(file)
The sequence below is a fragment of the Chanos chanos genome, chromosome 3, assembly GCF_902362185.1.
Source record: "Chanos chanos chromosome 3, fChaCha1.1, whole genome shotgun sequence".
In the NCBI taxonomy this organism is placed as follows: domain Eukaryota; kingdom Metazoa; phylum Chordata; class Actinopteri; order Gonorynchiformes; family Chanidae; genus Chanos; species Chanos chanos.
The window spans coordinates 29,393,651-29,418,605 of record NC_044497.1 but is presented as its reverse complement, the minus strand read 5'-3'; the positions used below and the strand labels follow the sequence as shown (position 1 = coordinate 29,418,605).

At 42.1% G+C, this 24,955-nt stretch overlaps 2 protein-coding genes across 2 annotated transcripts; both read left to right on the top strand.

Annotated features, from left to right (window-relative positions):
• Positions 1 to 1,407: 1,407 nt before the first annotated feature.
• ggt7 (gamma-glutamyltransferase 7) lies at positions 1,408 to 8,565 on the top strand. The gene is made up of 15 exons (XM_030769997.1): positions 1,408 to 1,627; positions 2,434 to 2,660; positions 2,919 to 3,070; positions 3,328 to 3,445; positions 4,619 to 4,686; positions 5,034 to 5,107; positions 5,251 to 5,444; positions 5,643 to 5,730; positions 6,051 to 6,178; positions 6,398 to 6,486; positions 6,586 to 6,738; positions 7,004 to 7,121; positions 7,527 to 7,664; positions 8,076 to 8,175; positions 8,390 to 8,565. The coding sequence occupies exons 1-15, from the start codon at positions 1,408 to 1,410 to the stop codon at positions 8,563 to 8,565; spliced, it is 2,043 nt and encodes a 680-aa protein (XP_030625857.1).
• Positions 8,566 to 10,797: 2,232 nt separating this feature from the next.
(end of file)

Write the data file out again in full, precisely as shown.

The sequence below is a fragment of the Chanos chanos genome, chromosome 3, assembly GCF_902362185.1.
Source record: "Chanos chanos chromosome 3, fChaCha1.1, whole genome shotgun sequence".
In the NCBI taxonomy this organism is placed as follows: domain Eukaryota; kingdom Metazoa; phylum Chordata; class Actinopteri; order Gonorynchiformes; family Chanidae; genus Chanos; species Chanos chanos.
The window spans coordinates 29,393,651-29,418,605 of record NC_044497.1 but is presented as its reverse complement, the minus strand read 5'-3'; the positions used below and the strand labels follow the sequence as shown (position 1 = coordinate 29,418,605).

At 42.1% G+C, this 24,955-nt stretch overlaps 2 protein-coding genes across 2 annotated transcripts; both read left to right on the top strand.

Annotated features, from left to right (window-relative positions):
• Positions 1 to 1,407: 1,407 nt before the first annotated feature.
• ggt7 (gamma-glutamyltransferase 7) lies at positions 1,408 to 8,565 on the top strand. The gene is made up of 15 exons (XM_030769997.1): positions 1,408 to 1,627; positions 2,434 to 2,660; positions 2,919 to 3,070; positions 3,328 to 3,445; positions 4,619 to 4,686; positions 5,034 to 5,107; positions 5,251 to 5,444; positions 5,643 to 5,730; positions 6,051 to 6,178; positions 6,398 to 6,486; positions 6,586 to 6,738; positions 7,004 to 7,121; positions 7,527 to 7,664; positions 8,076 to 8,175; positions 8,390 to 8,565. The coding sequence occupies exons 1-15, from the start codon at positions 1,408 to 1,410 to the stop codon at positions 8,563 to 8,565; spliced, it is 2,043 nt and encodes a 680-aa protein (XP_030625857.1).
• Positions 8,566 to 10,797: 2,232 nt separating this feature from the next.